Federal Judiciary Changes Policies To Better Address Sexual Harassment

The body that oversees America’s federal judiciary approved a new set of rules on Tuesday that will retool how members of the court system address reports of workplace harassment.

The Judicial Conference, a 26-member governing body for the federal court system, said the changes would clarify internal definitions of misconduct and protect federal employees who report abusive behavior.

“We’ve tried to produce an array of ways in which people can raise concerns about misconduct in the hope that that will give us warning in time to do something about bad behavior,” Merrick Garland, the chief judge of the U.S. Court of Appeals for the District of Columbia Circuit, told reporters after the decision, according to Politico. “Obviously, the idea is to fix the problem.”

Garland also said that under the new policies it would now be “misconduct not to report misconduct.” The change is effective immediately.

The new rules institute relatively common definitions of sexual harassment in the workplace, prohibiting things like creating a “hostile work environment,” engaging in “unwanted, offensive, or abusive sexual conduct” and intentionally discriminating against members of a certain race, gender or sexual orientation.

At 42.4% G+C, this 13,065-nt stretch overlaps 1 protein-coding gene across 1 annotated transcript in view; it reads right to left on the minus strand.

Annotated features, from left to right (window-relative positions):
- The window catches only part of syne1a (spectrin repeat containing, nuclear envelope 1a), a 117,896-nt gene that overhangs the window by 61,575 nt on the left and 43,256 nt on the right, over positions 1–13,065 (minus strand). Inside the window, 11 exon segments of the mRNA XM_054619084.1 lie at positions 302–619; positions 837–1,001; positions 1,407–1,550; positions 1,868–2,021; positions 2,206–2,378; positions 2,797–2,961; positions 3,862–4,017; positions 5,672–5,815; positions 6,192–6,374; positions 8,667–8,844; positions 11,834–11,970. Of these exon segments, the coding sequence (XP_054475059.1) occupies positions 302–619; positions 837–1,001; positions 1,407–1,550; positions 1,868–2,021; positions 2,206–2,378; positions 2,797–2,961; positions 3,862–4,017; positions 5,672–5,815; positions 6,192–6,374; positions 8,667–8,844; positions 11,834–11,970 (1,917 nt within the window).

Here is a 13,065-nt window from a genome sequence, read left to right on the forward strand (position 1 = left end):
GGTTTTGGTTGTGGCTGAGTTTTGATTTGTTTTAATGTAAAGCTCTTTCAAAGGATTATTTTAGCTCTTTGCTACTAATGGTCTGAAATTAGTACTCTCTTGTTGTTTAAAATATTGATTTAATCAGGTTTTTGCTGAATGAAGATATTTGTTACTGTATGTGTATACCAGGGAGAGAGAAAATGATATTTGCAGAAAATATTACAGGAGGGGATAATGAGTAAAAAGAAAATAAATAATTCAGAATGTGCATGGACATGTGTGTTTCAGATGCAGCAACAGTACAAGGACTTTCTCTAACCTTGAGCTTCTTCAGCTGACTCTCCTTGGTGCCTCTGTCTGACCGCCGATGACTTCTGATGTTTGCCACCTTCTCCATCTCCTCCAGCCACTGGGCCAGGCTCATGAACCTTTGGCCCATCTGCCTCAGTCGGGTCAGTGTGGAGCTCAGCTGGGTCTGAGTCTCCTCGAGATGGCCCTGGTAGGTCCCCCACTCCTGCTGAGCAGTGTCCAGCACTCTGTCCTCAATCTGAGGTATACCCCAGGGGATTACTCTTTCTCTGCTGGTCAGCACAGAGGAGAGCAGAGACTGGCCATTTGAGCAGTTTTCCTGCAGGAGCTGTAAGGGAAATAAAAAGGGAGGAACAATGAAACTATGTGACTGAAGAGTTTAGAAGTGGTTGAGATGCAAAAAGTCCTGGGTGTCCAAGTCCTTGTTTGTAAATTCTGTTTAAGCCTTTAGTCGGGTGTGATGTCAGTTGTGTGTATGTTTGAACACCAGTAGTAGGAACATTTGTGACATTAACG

Garland noted that, although the policies were far-reaching, they cannot directly result in judges being removed from office. The only way to do so is through formal impeachment proceedings brought forward by Congress, according to Politico.

Bloomberg notes that the new guidelines stem from a June 2018 report crafted by Supreme Court Chief Justice John Roberts following sexual harassment allegations filed against then-9th Circuit Judge Alex Kozinski. Kozinski was accused of showing pornography to female clerks and subjecting them to “inappropriate sexual conduct or comments” during his tenure. He resigned abruptly in late 2017.

“I’ve always had a broad sense of humor and a candid way of speaking to both male and female law clerks alike,” Kozinski wrote in an apology at the time of his departure. “It grieves me to learn that I caused any of my clerks to feel uncomfortable; this was never my intent.”

The new code of conduct doesn’t specifically apply to the Supreme Court, according to Bloomberg, although the group has said it follows the provisions set out by the Judicial Conference. Justice Elena Kagan has proposed setting up a specific set of codes for the high court itself.

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